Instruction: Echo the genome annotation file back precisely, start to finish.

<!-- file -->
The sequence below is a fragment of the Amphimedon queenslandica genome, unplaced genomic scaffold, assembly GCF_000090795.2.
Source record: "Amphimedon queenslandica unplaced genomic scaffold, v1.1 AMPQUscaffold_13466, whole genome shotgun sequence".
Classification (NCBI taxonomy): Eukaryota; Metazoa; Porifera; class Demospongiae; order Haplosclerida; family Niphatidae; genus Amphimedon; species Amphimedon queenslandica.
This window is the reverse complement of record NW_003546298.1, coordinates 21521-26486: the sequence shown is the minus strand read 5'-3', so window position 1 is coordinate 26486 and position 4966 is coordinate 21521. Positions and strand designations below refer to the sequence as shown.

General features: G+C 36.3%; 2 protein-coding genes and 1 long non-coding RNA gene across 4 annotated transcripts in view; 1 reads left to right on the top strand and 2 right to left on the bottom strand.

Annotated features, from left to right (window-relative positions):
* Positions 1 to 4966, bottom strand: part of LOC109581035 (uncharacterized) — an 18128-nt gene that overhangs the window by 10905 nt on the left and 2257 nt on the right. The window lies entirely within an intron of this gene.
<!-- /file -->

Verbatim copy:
The sequence below is a fragment of the Amphimedon queenslandica genome, unplaced genomic scaffold, assembly GCF_000090795.2.
Source record: "Amphimedon queenslandica unplaced genomic scaffold, v1.1 AMPQUscaffold_13466, whole genome shotgun sequence".
Classification (NCBI taxonomy): Eukaryota; Metazoa; Porifera; class Demospongiae; order Haplosclerida; family Niphatidae; genus Amphimedon; species Amphimedon queenslandica.
This window is the reverse complement of record NW_003546298.1, coordinates 21521-26486: the sequence shown is the minus strand read 5'-3', so window position 1 is coordinate 26486 and position 4966 is coordinate 21521. Positions and strand designations below refer to the sequence as shown.

General features: G+C 36.3%; 2 protein-coding genes and 1 long non-coding RNA gene across 4 annotated transcripts in view; 1 reads left to right on the top strand and 2 right to left on the bottom strand.

Annotated features, from left to right (window-relative positions):
* Positions 1 to 4966, bottom strand: part of LOC109581035 (uncharacterized) — an 18128-nt gene that overhangs the window by 10905 nt on the left and 2257 nt on the right. The window lies entirely within an intron of this gene.